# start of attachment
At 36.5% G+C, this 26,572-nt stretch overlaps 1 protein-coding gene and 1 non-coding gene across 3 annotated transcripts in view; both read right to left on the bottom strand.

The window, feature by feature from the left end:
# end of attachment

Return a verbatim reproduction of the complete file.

At 36.5% G+C, this 26,572-nt stretch overlaps 1 protein-coding gene and 1 non-coding gene across 3 annotated transcripts in view; both read right to left on the bottom strand.

The window, feature by feature from the left end: